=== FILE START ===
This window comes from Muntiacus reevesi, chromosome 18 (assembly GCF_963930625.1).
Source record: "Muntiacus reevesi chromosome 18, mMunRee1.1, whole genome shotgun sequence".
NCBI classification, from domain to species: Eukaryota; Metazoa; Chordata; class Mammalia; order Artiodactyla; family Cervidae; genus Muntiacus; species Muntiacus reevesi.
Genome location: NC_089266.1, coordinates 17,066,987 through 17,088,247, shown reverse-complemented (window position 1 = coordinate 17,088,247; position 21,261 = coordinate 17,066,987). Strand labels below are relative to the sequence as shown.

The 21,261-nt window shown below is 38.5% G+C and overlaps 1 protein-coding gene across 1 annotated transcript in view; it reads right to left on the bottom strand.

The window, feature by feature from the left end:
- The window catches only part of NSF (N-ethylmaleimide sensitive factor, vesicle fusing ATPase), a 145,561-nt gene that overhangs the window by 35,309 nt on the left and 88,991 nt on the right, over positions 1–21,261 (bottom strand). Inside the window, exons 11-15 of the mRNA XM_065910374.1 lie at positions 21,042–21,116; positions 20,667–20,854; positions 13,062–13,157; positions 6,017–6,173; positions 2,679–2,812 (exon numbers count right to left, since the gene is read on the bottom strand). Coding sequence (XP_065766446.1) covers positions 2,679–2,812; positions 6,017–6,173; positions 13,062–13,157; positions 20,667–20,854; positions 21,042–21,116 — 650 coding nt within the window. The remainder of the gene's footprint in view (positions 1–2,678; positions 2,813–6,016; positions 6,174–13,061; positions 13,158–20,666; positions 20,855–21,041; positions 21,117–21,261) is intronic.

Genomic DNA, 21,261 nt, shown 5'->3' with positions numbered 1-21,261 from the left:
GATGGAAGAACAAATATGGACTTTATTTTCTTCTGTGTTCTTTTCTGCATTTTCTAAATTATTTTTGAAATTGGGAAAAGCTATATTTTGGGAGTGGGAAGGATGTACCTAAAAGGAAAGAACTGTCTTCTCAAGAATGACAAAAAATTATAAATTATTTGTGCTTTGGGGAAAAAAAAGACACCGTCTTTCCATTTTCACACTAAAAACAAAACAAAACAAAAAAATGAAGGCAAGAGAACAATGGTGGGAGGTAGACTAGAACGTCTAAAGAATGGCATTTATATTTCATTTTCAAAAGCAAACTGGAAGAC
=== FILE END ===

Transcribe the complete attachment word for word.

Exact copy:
This window comes from Muntiacus reevesi, chromosome 18 (assembly GCF_963930625.1).
Source record: "Muntiacus reevesi chromosome 18, mMunRee1.1, whole genome shotgun sequence".
NCBI classification, from domain to species: Eukaryota; Metazoa; Chordata; class Mammalia; order Artiodactyla; family Cervidae; genus Muntiacus; species Muntiacus reevesi.
Genome location: NC_089266.1, coordinates 17,066,987 through 17,088,247, shown reverse-complemented (window position 1 = coordinate 17,088,247; position 21,261 = coordinate 17,066,987). Strand labels below are relative to the sequence as shown.

The 21,261-nt window shown below is 38.5% G+C and overlaps 1 protein-coding gene across 1 annotated transcript in view; it reads right to left on the bottom strand.

The window, feature by feature from the left end:
- The window catches only part of NSF (N-ethylmaleimide sensitive factor, vesicle fusing ATPase), a 145,561-nt gene that overhangs the window by 35,309 nt on the left and 88,991 nt on the right, over positions 1–21,261 (bottom strand). Inside the window, exons 11-15 of the mRNA XM_065910374.1 lie at positions 21,042–21,116; positions 20,667–20,854; positions 13,062–13,157; positions 6,017–6,173; positions 2,679–2,812 (exon numbers count right to left, since the gene is read on the bottom strand). Coding sequence (XP_065766446.1) covers positions 2,679–2,812; positions 6,017–6,173; positions 13,062–13,157; positions 20,667–20,854; positions 21,042–21,116 — 650 coding nt within the window. The remainder of the gene's footprint in view (positions 1–2,678; positions 2,813–6,016; positions 6,174–13,061; positions 13,158–20,666; positions 20,855–21,041; positions 21,117–21,261) is intronic.

Genomic DNA, 21,261 nt, shown 5'->3' with positions numbered 1-21,261 from the left:
GATGGAAGAACAAATATGGACTTTATTTTCTTCTGTGTTCTTTTCTGCATTTTCTAAATTATTTTTGAAATTGGGAAAAGCTATATTTTGGGAGTGGGAAGGATGTACCTAAAAGGAAAGAACTGTCTTCTCAAGAATGACAAAAAATTATAAATTATTTGTGCTTTGGGGAAAAAAAAGACACCGTCTTTCCATTTTCACACTAAAAACAAAACAAAACAAAAAAATGAAGGCAAGAGAACAATGGTGGGAGGTAGACTAGAACGTCTAAAGAATGGCATTTATATTTCATTTTCAAAAGCAAACTGGAAGAC